2015 marked the 14th successful year of Sasquatch! Music Festival thanks to a hunch followed by a Pacific Northwest concert promoter. Back in 2002, when the U.S. festival scene was an infant, Adam Zacks decided to try his luck with an untapped market and bring the festival experience to the Pacific Northwest. The single-day festival sold out its first year, quickly validating Zacks’ hunch and setting the stage for one of the world’s most unique festival experiences.
Embracing the culture of the Pacific Northwest, Sasquatch! caters to the growing breed of indie-centric fans caring just as much about the festival experience (if not more) than the music itself. Over the last 14 years, Sasquatch! has become a “must-do” for festivalgoers and continues to impress with a stellar lineup playing against the majestic backdrop of The Gorge.
So, when I fell into tickets the week before the festival, I jumped at the opportunity to see some of my favorite bands jam out at Mother Nature’s cathedral. Having no campsite and no ride to/from the festival, I posted a Hail Mary message on the Sasquatch! Facebook page, asking a bunch of strangers to take me in as one of their own … and it worked! That’s when I realized Sasquatch! is more than the music — it’s coming together as a community to lend a hand and help a fellow human.
The two-hour drive from Seattle to The Gorge wet the appetite for the alluring landscapes to come. My two new friends and I arrived Friday afternoon, just in time to set up camp and catch the sun fall behind the mountainous horizon.
Kicking off the festival, Friday’s lineup included the sounds of Ought, Mother Mother, Gogol Bordello, Action Bronson, Angel Olsen, AlunaGeorge, Little Dragon, Of Monsters and Men, Sleater-Kinney and of course, Flume, the 23-year-old Australian DJ/producer who has been taking the electronic music scene by storm since dropping his debut album in 2012. Despite a little rain early Friday night, the festival was in full swing and the energy inside the grounds built on itself with each performance. The unique sound of Little Dragon had the crowd flowing together, sprinkling in rumors and heightened anticipation for SBTRK‘s set on Sunday night. “Will Little Dragon come out for ‘Wildfire’?!” By the time Flume dropped his first beat at the Bigfoot Stage, the energy was palpable and everyone could feel why this young DJ was chosen to close out Friday night.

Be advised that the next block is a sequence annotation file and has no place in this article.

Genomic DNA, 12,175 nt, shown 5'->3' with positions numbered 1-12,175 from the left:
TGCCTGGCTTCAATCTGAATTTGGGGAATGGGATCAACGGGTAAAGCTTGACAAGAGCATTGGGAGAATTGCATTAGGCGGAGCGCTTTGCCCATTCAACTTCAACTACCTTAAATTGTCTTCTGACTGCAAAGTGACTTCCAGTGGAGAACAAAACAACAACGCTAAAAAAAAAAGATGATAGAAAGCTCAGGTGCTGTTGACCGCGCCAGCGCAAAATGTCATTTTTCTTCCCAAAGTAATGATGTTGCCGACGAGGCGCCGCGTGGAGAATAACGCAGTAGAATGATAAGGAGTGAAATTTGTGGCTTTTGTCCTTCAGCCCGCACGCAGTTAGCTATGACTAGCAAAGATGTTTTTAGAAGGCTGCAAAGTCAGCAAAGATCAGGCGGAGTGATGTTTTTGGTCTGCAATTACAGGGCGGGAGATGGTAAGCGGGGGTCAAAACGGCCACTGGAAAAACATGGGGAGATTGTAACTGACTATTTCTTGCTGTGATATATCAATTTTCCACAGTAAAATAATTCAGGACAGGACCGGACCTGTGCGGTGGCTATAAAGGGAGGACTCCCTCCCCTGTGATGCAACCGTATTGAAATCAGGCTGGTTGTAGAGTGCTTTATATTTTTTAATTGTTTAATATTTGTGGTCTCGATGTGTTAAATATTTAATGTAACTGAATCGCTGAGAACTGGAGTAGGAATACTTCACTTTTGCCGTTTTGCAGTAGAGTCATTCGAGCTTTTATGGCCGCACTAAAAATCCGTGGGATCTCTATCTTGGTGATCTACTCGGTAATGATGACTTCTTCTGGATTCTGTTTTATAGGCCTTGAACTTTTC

With the loving melodies of Milo Green rushing over the Bigfoot State by mid-day, Twenty One Pilots picked up the tempo with an animated performance on the Sasquatch Stage, where the dynamic duo commanded their early-day crowd. Sylvan Esso threw down a Bigfoot dance party when their hit “Coffee” ignited the entire crowd to dance along with the ever-so-strange Amelia Meath on stage. Chromeo‘s love for themselves may only be surpassed by the massive turnout the funky duo brought to Sasquatch! main stage early in the evening. Their funk-tastic sound and vibrant stage presence was perfectly timed to set the stage for following acts like Glass Animals, Kiesza, Modest Mouse, ODESZA and Spoon. Kiesza took the El Chupacabra tent by stormy lights and surprisingly produced more vigor into the crowd than the Seattle duo ODESZA, who seemed to play a more mellow version of themselves than most are familiar with. Just down the hill from ODESZA, 22-year-old rock band Spoon spilled heavy guitar riffs over the crowd and presented an alternative ending to Saturday’s electronic scene. For the second night in a row, Sasquatch! closed out the night with a young, up-and-coming electronic act, staying true to their committed mix bag of new and established performers.